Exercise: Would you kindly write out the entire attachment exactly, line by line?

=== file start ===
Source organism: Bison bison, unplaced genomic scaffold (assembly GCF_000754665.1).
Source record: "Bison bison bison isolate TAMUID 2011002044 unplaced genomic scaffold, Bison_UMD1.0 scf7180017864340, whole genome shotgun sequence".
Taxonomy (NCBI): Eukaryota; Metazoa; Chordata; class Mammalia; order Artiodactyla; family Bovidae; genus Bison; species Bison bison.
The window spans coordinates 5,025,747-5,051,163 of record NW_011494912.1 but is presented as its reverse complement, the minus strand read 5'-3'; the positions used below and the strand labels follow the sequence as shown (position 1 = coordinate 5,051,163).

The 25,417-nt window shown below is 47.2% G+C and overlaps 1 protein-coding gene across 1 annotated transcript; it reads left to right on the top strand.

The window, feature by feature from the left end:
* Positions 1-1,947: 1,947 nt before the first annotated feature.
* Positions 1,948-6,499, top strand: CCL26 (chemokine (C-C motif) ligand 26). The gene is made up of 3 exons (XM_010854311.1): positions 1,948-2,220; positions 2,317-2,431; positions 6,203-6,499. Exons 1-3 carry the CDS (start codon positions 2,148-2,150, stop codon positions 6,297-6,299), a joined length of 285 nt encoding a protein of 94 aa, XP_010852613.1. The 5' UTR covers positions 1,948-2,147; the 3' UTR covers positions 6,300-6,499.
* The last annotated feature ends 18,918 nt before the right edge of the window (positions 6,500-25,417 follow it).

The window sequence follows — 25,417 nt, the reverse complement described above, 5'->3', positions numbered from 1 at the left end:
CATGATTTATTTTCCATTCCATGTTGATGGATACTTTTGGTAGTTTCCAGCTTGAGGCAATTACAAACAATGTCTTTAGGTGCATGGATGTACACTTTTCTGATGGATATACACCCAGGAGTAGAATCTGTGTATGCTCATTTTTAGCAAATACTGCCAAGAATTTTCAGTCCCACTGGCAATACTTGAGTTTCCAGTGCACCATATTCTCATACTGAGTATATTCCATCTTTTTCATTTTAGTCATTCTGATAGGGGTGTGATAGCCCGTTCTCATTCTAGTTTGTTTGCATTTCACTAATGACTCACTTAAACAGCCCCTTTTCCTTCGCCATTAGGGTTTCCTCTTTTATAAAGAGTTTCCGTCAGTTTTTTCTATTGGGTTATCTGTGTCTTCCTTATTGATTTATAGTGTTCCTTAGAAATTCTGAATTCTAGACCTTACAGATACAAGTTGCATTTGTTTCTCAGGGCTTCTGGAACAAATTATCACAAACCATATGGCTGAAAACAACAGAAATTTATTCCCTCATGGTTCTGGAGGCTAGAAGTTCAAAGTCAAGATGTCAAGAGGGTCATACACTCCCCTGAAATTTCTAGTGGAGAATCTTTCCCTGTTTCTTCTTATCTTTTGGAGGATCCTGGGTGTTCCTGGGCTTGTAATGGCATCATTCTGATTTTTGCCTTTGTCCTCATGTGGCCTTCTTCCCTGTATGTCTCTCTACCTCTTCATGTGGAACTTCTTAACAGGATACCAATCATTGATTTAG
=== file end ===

Source organism: Bison bison, unplaced genomic scaffold (assembly GCF_000754665.1).
Source record: "Bison bison bison isolate TAMUID 2011002044 unplaced genomic scaffold, Bison_UMD1.0 scf7180017864340, whole genome shotgun sequence".
Taxonomy (NCBI): Eukaryota; Metazoa; Chordata; class Mammalia; order Artiodactyla; family Bovidae; genus Bison; species Bison bison.
The window spans coordinates 5,025,747-5,051,163 of record NW_011494912.1 but is presented as its reverse complement, the minus strand read 5'-3'; the positions used below and the strand labels follow the sequence as shown (position 1 = coordinate 5,051,163).

The 25,417-nt window shown below is 47.2% G+C and overlaps 1 protein-coding gene across 1 annotated transcript; it reads left to right on the top strand.

The window, feature by feature from the left end:
* Positions 1-1,947: 1,947 nt before the first annotated feature.
* Positions 1,948-6,499, top strand: CCL26 (chemokine (C-C motif) ligand 26). The gene is made up of 3 exons (XM_010854311.1): positions 1,948-2,220; positions 2,317-2,431; positions 6,203-6,499. Exons 1-3 carry the CDS (start codon positions 2,148-2,150, stop codon positions 6,297-6,299), a joined length of 285 nt encoding a protein of 94 aa, XP_010852613.1. The 5' UTR covers positions 1,948-2,147; the 3' UTR covers positions 6,300-6,499.
* The last annotated feature ends 18,918 nt before the right edge of the window (positions 6,500-25,417 follow it).

The window sequence follows — 25,417 nt, the reverse complement described above, 5'->3', positions numbered from 1 at the left end:
CATGATTTATTTTCCATTCCATGTTGATGGATACTTTTGGTAGTTTCCAGCTTGAGGCAATTACAAACAATGTCTTTAGGTGCATGGATGTACACTTTTCTGATGGATATACACCCAGGAGTAGAATCTGTGTATGCTCATTTTTAGCAAATACTGCCAAGAATTTTCAGTCCCACTGGCAATACTTGAGTTTCCAGTGCACCATATTCTCATACTGAGTATATTCCATCTTTTTCATTTTAGTCATTCTGATAGGGGTGTGATAGCCCGTTCTCATTCTAGTTTGTTTGCATTTCACTAATGACTCACTTAAACAGCCCCTTTTCCTTCGCCATTAGGGTTTCCTCTTTTATAAAGAGTTTCCGTCAGTTTTTTCTATTGGGTTATCTGTGTCTTCCTTATTGATTTATAGTGTTCCTTAGAAATTCTGAATTCTAGACCTTACAGATACAAGTTGCATTTGTTTCTCAGGGCTTCTGGAACAAATTATCACAAACCATATGGCTGAAAACAACAGAAATTTATTCCCTCATGGTTCTGGAGGCTAGAAGTTCAAAGTCAAGATGTCAAGAGGGTCATACACTCCCCTGAAATTTCTAGTGGAGAATCTTTCCCTGTTTCTTCTTATCTTTTGGAGGATCCTGGGTGTTCCTGGGCTTGTAATGGCATCATTCTGATTTTTGCCTTTGTCCTCATGTGGCCTTCTTCCCTGTATGTCTCTCTACCTCTTCATGTGGAACTTCTTAACAGGATACCAATCATTGATTTAG